And she should know. She wasn’t told stories like Salome’s.
“After taking the abortion pill, I felt like my inside was being torn and sliced to pieces. I had blood all over my legs and went into the tub to wash them. Right before the [baby] came out, I started vomiting everything that I had in my system that morning. And then I bled more and I hurt more. And I started praying, curled up in the blood in the tub for the first time in years. I don’t even remember the last time I prayed before this happened.”
Moms like Tammi Morris have absolutely gut-wrenching memories about the pain and grief they experienced from these drugs. “It was nothing like they had told me,” she testified. After several hours, “the pain and urge to push were so intense” that she sat on the toilet. “I pushed un[til] I felt something come out, and I heard a sound. I looked down and screamed. It was not just a blob of tissue. I had given birth to what looked like a fully-formed, intact 14-week-old fetus covered in blood.” Then, “I scooped my baby out of the toilet. I sat on the floor and held him and cried.”
For eight years, Tammi struggled with alcoholism, depression, and suicidal thoughts. It’s a dark road that too many women have walked. And the reality is, Kelly says, “women are indeed capable of making an informed decision if they have all the information in a way they can understand. … But abortion clinics and the makers of the abortion pill don’t want to take that chance because women could make a decision that fails to benefit the clinics … financially.”
More than half of the abortions in America are carried out through the abortion pill now, a terrifying statistic for anyone familiar with the complications. “Every abortion is horrific, because it takes the life of an unborn child,” Family Research Council’s Mary Szoch told The Washington Stand. “The abortion drug is especially evil, because in addition to killing a child, it has the capacity to place the mother’s life in danger,” she warns. “This drug is four times as dangerous as the already dangerous surgical abortion. It also tears apart the sacred relationship between a mother and her child. The mother’s uterus — where the child should be safest — becomes the place where that child is brutally starved to death and then expelled. And to make it more terrifying, many mothers are alone when this takes place.”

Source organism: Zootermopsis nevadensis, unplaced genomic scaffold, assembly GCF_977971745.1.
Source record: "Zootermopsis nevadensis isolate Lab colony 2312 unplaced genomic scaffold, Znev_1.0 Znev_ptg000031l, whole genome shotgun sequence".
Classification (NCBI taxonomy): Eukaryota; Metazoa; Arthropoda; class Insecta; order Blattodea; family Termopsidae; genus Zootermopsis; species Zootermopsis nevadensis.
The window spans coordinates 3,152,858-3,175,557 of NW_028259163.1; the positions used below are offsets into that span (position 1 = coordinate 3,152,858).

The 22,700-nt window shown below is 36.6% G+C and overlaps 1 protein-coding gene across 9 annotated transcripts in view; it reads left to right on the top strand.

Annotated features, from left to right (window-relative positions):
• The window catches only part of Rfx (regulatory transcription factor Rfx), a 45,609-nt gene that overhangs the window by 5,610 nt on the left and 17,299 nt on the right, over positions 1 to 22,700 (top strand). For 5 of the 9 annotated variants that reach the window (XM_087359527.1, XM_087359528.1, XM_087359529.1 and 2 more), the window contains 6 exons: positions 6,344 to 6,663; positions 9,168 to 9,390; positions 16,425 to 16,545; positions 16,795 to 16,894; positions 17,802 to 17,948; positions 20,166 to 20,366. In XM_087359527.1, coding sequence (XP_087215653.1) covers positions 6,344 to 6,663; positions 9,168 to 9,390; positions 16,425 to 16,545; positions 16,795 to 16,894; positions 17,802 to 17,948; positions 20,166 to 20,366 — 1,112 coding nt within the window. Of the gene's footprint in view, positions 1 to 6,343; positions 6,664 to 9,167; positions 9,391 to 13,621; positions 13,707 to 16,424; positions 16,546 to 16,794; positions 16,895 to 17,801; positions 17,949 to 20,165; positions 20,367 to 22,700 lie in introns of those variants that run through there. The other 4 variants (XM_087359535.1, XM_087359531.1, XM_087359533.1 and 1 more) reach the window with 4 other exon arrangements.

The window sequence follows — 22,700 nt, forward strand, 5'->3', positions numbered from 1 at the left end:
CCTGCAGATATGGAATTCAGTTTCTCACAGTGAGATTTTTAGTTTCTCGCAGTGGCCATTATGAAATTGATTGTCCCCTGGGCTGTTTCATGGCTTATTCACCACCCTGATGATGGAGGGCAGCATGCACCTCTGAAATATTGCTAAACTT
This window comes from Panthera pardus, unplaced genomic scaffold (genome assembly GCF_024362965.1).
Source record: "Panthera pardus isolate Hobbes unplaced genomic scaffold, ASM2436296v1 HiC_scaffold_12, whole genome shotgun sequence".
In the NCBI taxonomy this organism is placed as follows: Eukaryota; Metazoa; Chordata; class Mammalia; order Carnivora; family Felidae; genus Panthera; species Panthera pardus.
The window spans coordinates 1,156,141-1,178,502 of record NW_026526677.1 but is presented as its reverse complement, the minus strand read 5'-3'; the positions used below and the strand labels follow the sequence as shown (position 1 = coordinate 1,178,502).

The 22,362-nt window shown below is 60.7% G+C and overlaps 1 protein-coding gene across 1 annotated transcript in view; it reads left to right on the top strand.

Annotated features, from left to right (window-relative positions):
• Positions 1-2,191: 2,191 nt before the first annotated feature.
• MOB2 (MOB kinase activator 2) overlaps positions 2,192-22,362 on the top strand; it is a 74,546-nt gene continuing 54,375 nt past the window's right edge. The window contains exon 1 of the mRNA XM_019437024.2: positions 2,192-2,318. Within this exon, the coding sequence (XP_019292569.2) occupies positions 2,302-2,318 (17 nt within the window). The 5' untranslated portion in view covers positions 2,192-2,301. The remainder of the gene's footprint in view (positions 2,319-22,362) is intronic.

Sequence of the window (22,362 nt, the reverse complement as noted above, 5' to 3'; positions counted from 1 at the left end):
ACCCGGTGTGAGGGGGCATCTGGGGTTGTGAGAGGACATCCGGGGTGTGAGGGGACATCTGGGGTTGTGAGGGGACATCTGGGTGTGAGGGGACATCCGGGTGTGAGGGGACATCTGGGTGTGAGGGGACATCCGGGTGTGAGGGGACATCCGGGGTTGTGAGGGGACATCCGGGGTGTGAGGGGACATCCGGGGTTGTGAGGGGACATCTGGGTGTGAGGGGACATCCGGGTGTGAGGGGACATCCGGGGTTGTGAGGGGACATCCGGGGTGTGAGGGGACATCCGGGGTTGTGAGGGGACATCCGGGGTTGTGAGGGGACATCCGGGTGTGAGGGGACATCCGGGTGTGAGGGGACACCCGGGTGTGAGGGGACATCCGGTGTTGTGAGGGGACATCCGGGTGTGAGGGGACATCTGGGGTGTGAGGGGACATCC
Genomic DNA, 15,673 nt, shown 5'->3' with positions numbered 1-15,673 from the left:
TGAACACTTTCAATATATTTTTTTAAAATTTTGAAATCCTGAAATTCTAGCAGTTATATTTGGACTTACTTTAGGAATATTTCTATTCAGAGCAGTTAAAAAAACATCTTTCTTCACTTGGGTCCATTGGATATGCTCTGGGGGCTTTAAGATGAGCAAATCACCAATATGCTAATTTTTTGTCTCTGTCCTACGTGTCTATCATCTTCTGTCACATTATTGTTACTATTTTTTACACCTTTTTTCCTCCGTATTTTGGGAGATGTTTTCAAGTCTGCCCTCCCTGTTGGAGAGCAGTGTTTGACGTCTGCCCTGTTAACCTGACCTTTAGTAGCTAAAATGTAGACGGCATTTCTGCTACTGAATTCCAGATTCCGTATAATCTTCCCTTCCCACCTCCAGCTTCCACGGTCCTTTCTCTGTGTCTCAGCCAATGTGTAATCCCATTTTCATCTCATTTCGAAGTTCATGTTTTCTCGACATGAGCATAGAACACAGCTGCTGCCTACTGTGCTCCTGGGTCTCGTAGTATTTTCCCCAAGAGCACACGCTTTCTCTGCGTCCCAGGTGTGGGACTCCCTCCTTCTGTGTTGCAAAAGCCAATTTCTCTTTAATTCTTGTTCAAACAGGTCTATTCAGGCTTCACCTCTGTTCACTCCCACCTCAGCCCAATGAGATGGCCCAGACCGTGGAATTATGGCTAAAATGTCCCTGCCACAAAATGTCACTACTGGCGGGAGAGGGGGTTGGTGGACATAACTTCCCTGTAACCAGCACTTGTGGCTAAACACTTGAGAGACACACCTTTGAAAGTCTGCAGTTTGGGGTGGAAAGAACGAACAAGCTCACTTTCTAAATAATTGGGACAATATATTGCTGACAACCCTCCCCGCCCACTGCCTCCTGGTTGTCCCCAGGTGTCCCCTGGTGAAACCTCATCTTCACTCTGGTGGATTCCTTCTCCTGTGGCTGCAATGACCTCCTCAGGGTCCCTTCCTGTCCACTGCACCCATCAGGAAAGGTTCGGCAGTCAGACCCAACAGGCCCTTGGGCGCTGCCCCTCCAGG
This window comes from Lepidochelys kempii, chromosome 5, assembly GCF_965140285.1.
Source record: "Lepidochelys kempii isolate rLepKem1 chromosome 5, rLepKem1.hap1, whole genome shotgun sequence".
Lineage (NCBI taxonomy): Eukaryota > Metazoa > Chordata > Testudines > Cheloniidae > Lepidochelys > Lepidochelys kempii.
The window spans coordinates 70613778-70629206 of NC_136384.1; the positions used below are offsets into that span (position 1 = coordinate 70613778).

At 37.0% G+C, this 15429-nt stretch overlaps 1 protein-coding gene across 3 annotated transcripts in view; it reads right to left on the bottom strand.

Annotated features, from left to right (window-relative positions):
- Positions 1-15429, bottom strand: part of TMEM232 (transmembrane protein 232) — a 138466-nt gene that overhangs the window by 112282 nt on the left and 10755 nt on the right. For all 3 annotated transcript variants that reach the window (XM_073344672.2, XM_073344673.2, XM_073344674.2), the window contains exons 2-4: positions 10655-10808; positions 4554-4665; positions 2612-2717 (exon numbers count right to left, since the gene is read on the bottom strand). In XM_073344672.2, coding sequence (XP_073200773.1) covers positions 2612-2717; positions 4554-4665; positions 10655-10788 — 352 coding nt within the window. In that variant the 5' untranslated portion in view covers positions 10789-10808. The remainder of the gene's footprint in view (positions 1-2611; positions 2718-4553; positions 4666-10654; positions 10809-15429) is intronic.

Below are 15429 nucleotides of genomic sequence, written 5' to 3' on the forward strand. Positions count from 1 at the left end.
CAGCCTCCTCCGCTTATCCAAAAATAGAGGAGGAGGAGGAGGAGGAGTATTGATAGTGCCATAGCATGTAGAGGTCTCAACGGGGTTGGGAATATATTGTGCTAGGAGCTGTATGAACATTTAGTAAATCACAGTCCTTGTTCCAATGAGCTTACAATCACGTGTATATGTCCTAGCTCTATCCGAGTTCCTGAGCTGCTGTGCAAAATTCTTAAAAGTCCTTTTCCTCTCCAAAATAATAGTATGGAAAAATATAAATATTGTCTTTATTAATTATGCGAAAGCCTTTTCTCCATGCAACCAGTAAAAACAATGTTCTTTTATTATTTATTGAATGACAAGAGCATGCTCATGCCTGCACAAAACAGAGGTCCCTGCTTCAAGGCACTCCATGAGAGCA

Like Kelly, she sees these reports about non-pregnant women hoarding these drugs, and wonders: “Is it really women who are saving these drugs just in case they get pregnant? Or is it people who are hoping to profit off the fears of pregnant women in states where unborn children are protected? Is it the abortion industry, once again, hoping to make money telling women their only option is to take a dangerous drug that will end their child’s life?”
The reality is, there are so many other choices for young girls and women who find themselves pregnant with nowhere to turn. “There are thousands of pregnancy centers across the country,” Kelly urges, “there are helplines like Loveline that can quickly get women the help they need. There are adoption agencies, free pregnancy resources, you name it.”
These moms need to know the truth, she urges, “that the thing God is going to use for beauty in your life is the [very] thing the enemy came against you with. We see women and men … who are hopeless. Many are confused; many are lost.” The way to get through to them, Kelly believes, is how people got through to her.
“[They] opened Scripture with me and said, ‘This is what the Bible says about you. This is who you really are. You’re not unlovable or unwanted, or you’re not full of shame or broken. You’re not dead. You’re not those things. You are beloved. And He sent his Son for you.’”
In the meantime, Kelly urges, we need to fight with everything we have against this agenda that brings death and darkness to more women’s lives. Because “I wouldn’t wish any of my abortion procedures on anyone, especially the abortion pill experience. I felt like I was walking through hell. Women don’t deserve that.” What they deserve, she’d be the first to tell you, is the truth.
Suzanne Bowdey serves as editorial director and senior writer at The Washington Stand.